Additional justifications for giving NASA much more competition:
Without the existence of competition for NASA, trying to modify NASA´s funding is perceived as being against space funding in general. Politicians can´t afford that kind of (undeserved) stigma, so they often back off even when they shouldn´t...
Speaking of politicians, many accuse NASA of essentially blackmailing congressional representatives into maintaining NASA centers and other forms of support or else risk receiving negative publicity in the wake of center, or program shutdowns in their states. Rumors even abound that expensive trips on the space shuttle are occasionally doled out as political favors, and at taxpayer expense. With competition, such wastefulness would no longer be as permissible.
Presently NASA is occasionally accused of "pulling the wool over the eyes" of Congress, taking advantage of the fact that the quantity of scientists and engineers serving as elected officials in the House or Senate is very minute. There is even pressure at NASA not to miss the opportunity to capitalize upon others´ potential ignorance. Competing space programs could provide cover for those who would speak out against these and similarly deceptive practices.
Few would argue with the assertion that some at NASA are basically just there for the paycheck. Fortunately it would become relatively easy to once again involve true space-lovers with government-funded space programs thanks to a potentially competing space program. It is apparently more diplomatic for energetic members of Congress to boost the resources of a potentially more efficient competitor of NASA, than it is to try and replace more entrenched leadership at NASA.
Some might think that space projects would require a space-related infrastructure like only NASA has. Interestingly enough, though, CalTech´s impressive Jet Propulsion Laboratory is not a part of NASA. That contractor´s employees seem very proud that NASA sees fit to outsource to it, though. Likewise, private sector facilities exist and such sites would become increasingly more appealing to investors if they did not have to compete against redundant, tax-funded NASA centers.
It is hard to overlook the unprecedentedly economical Clementine moon surveying success that the temporarily competing Department of Defense had half a decade ago. Indeed, in June of 2000, the DOD´s revolutionary Clementine Mission received substantial attention during a House Science Committee hearing called by former Science Committee Chairperson Congressman Sensenbrenner. This was the case despite the fact that NASA´s leadership somehow succeeded at halting the DOD´s work on a highly economical Clementine II mission years ago. Nevertheless, NASA was forced to cut back on wastefulness in the aftermath.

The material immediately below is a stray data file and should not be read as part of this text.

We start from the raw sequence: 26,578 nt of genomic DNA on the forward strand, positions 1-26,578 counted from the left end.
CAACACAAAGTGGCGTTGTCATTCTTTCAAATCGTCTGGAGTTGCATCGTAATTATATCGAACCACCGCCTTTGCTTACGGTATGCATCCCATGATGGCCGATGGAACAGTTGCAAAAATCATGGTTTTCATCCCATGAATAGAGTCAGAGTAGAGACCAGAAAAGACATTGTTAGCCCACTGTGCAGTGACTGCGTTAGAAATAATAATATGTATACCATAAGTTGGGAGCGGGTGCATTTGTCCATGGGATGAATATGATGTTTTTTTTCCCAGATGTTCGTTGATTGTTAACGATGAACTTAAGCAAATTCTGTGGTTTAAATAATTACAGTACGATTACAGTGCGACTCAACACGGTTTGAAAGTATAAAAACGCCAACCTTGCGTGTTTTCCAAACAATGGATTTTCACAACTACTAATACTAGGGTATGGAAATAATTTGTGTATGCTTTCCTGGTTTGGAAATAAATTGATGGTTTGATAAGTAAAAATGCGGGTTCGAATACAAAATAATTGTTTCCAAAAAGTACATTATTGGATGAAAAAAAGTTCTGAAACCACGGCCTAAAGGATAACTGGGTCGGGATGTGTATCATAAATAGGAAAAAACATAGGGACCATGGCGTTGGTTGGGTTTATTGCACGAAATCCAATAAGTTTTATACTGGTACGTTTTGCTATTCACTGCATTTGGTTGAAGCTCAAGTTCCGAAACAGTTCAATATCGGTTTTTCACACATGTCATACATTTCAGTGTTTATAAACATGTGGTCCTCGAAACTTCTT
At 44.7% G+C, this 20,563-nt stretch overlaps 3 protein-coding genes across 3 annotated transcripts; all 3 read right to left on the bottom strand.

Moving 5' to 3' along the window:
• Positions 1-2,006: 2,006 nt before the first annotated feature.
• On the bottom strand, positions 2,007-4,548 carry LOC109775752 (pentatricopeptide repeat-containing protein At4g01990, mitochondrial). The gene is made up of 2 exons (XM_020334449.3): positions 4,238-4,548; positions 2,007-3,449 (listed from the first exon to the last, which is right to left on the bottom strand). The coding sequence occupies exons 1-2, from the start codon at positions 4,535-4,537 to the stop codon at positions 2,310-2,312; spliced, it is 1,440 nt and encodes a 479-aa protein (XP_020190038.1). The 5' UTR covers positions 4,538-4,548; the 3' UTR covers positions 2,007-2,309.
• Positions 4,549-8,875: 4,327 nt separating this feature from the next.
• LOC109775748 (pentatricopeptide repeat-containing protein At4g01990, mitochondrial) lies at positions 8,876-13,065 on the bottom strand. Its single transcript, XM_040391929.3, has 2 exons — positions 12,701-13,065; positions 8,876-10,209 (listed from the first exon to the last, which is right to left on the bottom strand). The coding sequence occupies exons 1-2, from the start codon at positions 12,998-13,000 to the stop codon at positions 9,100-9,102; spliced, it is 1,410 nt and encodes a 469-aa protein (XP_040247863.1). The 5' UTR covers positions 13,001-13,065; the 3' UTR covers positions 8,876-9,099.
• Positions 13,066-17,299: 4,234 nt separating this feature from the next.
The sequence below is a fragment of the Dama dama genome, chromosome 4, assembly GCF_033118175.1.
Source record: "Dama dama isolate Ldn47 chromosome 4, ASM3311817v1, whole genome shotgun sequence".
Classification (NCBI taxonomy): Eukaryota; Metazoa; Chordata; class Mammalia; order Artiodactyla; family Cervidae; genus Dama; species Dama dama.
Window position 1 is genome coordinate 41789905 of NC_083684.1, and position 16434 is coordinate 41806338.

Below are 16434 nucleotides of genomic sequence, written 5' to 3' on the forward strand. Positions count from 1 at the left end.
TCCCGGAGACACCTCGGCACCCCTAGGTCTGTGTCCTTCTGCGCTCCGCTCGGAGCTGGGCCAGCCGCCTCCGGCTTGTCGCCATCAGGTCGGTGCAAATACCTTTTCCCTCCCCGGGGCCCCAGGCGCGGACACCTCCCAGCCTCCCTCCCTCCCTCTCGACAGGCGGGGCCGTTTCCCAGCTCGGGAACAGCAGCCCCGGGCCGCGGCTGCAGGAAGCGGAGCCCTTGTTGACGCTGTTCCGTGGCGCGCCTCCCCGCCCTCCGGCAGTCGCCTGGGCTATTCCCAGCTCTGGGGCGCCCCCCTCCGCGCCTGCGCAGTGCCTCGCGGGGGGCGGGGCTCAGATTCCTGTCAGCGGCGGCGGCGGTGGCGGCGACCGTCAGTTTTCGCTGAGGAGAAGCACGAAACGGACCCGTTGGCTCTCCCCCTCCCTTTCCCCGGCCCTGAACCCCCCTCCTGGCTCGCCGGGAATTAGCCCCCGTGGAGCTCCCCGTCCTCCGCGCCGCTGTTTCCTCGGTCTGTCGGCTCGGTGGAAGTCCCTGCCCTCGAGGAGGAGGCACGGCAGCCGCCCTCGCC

Meanwhile, if competition finally existed for NASA then culturally speaking it would no longer be a status symbol for a boss to be a "control freak", at least not unless such managerial behavior really does produce the best results for our country. Likewise, managers´ behaving like true team players, who also actually do care about giving taxpayers and voters good results, would become viewed less frequently as merely being desperate and insecure in their ability to hang on to their leadership positions. They would instead be regarded more as adaptive, if not heroic leaders who could help NASA become more cost-effective. Without competition, though, cost-effectiveness is not always a popular concept.
Regarding the peculiar issue of pricing, it is worth noting a popular yet quietly communicated criticism of NASA that its employees who are supportive of any currently favored government contractors subsequently get rewarded by them with private sector jobs, as if NASA had a "revolving door" to such contractors. To put it politely, "inefficiencies" result. Reform-oriented NASA managers are still relatively powerless to keep the situation under control, and making waves is hardly encouraged. Is there a more effective mechanism than the stress of competition for finally prompting NASA´s bureaucracy to encourage civil servants and their bosses to actually care more about efficiently serving the public interest instead of merely themselves and those who keep them employed?
If a competitor existed then private sector endorsements would suddenly become coveted by NASA, just as they would be by NASA´s competitor. NASA would hopefully finally try harder to avoid the image of coercively extracting such endorsements for its political gain, too, because it would become highly risky to engage in such pressure tactics when there´s a competitor. And if such private industry endorsements were opportunistically sold to the highest bidder, the competitor would be able to credibly point that out to Congress.
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